By: Attorney Kate A. Messinger | Associate
Each year, more than 4.5 million people in the U.S. are bitten by dogs. More than 800,000 receive medical attention for dog bites; at least half of them are children, according to the American Veterinary Medical Association. In states like Massachusetts and Rhode Island hundreds of children and adults suffer injuries and even wrongful death after dog attacks. It is important to know that in most states dog owners can be held responsible if their pet attacks or injures another individual unprovoked. Many states have a “strict liability” statute which means dog owners are still liable for injuries their dogs cause even if the owner had no prior knowledge that the dog would bite or cause injury. In other words, someone who has been injured by a dog does not need to show fault on the part of the owner.
In Massachusetts, the legislature has expressed its strict intolerance regarding dog bites. The Massachusetts law holds a dog’s owner or “keeper” strictly liable for the victim’s injuries. Strict liability does not apply if at the time of the attack the victim was committing a trespass or other tort or was teasing, tormenting or abusing the dog. Unlike many states, Massachusetts also imposes strict liability on “keepers.” Keepers can include a veterinarian, a dog walker, a dog sitter, kennel or anyone in a position where they are in control of or responsible for a dog they do not own. The statute also states that if a victim is a minor under the age of seven at the time of the attack, the law presumes that the minor was not committing a trespass or tormenting or abusing the dog. The Massachusetts dog bite statute not only protects injuries from dog bites, but any injury a dog causes to another person, this could be tripping over a dog or an injury after a dog jumped up on a victim. The law also extends to property damage caused by dogs as well.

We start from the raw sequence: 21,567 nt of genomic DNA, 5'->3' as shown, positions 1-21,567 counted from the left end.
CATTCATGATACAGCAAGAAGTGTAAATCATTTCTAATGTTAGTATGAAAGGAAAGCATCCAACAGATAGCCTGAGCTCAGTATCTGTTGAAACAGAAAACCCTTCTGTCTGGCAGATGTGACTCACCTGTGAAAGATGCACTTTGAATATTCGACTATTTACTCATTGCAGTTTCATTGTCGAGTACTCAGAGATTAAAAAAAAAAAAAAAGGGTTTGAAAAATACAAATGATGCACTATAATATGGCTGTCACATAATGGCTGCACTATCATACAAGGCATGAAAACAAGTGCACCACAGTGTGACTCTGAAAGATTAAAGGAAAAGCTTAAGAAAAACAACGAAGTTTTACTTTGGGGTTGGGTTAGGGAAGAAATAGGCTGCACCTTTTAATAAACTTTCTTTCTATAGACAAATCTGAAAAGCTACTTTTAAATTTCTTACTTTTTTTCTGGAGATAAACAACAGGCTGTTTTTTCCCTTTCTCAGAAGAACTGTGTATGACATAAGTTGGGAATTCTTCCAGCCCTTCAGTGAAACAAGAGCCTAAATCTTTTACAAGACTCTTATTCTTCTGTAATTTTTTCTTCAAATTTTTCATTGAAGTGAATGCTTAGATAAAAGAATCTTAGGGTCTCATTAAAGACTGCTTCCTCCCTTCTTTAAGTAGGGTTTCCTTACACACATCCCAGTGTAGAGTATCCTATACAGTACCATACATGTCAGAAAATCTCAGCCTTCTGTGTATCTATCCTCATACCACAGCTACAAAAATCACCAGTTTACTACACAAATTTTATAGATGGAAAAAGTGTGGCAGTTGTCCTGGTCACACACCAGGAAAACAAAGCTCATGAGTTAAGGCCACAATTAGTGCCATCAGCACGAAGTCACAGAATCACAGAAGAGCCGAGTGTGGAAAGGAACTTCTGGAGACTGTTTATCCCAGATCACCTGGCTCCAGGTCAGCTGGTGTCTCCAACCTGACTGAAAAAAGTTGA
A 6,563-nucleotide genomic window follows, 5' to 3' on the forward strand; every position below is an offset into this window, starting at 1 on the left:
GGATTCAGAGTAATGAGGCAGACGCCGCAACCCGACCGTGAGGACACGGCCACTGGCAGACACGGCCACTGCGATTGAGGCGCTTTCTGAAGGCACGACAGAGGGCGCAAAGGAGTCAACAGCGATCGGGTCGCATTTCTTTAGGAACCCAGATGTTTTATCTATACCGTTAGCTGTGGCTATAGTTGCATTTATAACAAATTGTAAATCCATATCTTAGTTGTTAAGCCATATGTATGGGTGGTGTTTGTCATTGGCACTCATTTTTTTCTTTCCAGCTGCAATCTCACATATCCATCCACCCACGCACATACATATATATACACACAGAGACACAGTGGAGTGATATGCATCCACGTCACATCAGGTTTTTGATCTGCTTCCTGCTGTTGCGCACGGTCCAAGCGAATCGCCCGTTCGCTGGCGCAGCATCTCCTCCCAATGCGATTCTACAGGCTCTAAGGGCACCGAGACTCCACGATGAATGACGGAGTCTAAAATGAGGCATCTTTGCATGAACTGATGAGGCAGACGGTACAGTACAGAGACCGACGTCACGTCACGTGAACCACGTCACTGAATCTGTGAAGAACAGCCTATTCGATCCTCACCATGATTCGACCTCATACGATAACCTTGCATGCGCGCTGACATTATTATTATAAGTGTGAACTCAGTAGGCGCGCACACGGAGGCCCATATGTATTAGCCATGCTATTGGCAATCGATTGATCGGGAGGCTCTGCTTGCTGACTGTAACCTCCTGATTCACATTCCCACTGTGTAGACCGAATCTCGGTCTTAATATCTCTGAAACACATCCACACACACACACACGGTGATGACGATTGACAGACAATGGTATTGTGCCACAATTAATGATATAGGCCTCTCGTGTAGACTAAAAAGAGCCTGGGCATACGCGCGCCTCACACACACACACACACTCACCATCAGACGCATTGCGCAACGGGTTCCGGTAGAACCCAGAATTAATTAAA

Rhode Island’s dog bite law differs from Massachusetts. In Rhode Island an owner is held strictly liable for injuries by a dog bite if the victim was bitten while the dog was outside of its “enclosure.” Rhode Island courts have interpreted this to be a, “fence, physical obstruction or any other condition that gives reasonable notice to third parties that the area is private.” But, if the dog bite occurs inside a dog’s enclosure, the victim must prove that the owner knew of the dog’s aggressive behavior and propensity for viciousness. Plaintiffs can prove this by showing evidence of prior attacks by the dog.
Being bitten or attacked by a dog can be a traumatic and life-changing event. Victims of dog bites or attacks frequently suffer serious injuries including permanent scarring, disfigurement and psychological trauma. Victims of these injuries can seek payment for losses and damages including: Medical bills, psychological services, temporary or permanent disability, lost wages, future earning capacity, cosmetic procedures or plastic surgery relating to scarring, and property damage.
When the owner or the keeper of the dog is a homeowner, they will usually be covered by their homeowner’s insurance policy. Generally, homeowner’s policies will pay personal injury claims against homeowners involving dog bites but many policies now have exceptions or specific exclusions and will not pay claims involving dog bites or attacks. As a homeowner and a dog owner it is important to review your policy to make sure you are protected. Depending on if the dog owner is a homeowner or is a keeper with a business we can help identify if a policy exists.
If you or a loved one is bitten or injured by a dog make sure you seek immediate medical treatment and report the attack to the police immediately. The attorneys at Wynn & Wynn, P.C. can help review your case and determine if you have a potential claim. Call our office today at 1-800-852-5211, or request your free consultation.